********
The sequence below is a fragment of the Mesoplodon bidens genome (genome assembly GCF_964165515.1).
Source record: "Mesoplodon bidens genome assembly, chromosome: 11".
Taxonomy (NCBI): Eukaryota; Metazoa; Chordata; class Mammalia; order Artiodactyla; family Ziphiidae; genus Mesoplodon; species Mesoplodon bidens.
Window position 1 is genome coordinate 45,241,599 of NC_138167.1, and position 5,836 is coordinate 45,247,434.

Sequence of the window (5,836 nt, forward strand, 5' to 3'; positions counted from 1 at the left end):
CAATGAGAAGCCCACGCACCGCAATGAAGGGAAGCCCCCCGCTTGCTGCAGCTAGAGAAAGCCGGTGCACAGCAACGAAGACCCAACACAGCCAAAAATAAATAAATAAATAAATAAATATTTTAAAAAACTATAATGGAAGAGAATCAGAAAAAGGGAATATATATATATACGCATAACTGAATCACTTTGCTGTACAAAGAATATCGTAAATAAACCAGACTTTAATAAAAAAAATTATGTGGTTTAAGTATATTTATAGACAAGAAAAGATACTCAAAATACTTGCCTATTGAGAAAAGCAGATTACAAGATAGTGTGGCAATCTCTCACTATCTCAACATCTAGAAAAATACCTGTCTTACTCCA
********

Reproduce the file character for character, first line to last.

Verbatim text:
The sequence below is a fragment of the Mesoplodon bidens genome (genome assembly GCF_964165515.1).
Source record: "Mesoplodon bidens genome assembly, chromosome: 11".
Taxonomy (NCBI): Eukaryota; Metazoa; Chordata; class Mammalia; order Artiodactyla; family Ziphiidae; genus Mesoplodon; species Mesoplodon bidens.
Window position 1 is genome coordinate 45,241,599 of NC_138167.1, and position 5,836 is coordinate 45,247,434.

Sequence of the window (5,836 nt, forward strand, 5' to 3'; positions counted from 1 at the left end):
CAATGAGAAGCCCACGCACCGCAATGAAGGGAAGCCCCCCGCTTGCTGCAGCTAGAGAAAGCCGGTGCACAGCAACGAAGACCCAACACAGCCAAAAATAAATAAATAAATAAATAAATATTTTAAAAAACTATAATGGAAGAGAATCAGAAAAAGGGAATATATATATATACGCATAACTGAATCACTTTGCTGTACAAAGAATATCGTAAATAAACCAGACTTTAATAAAAAAAATTATGTGGTTTAAGTATATTTATAGACAAGAAAAGATACTCAAAATACTTGCCTATTGAGAAAAGCAGATTACAAGATAGTGTGGCAATCTCTCACTATCTCAACATCTAGAAAAATACCTGTCTTACTCCA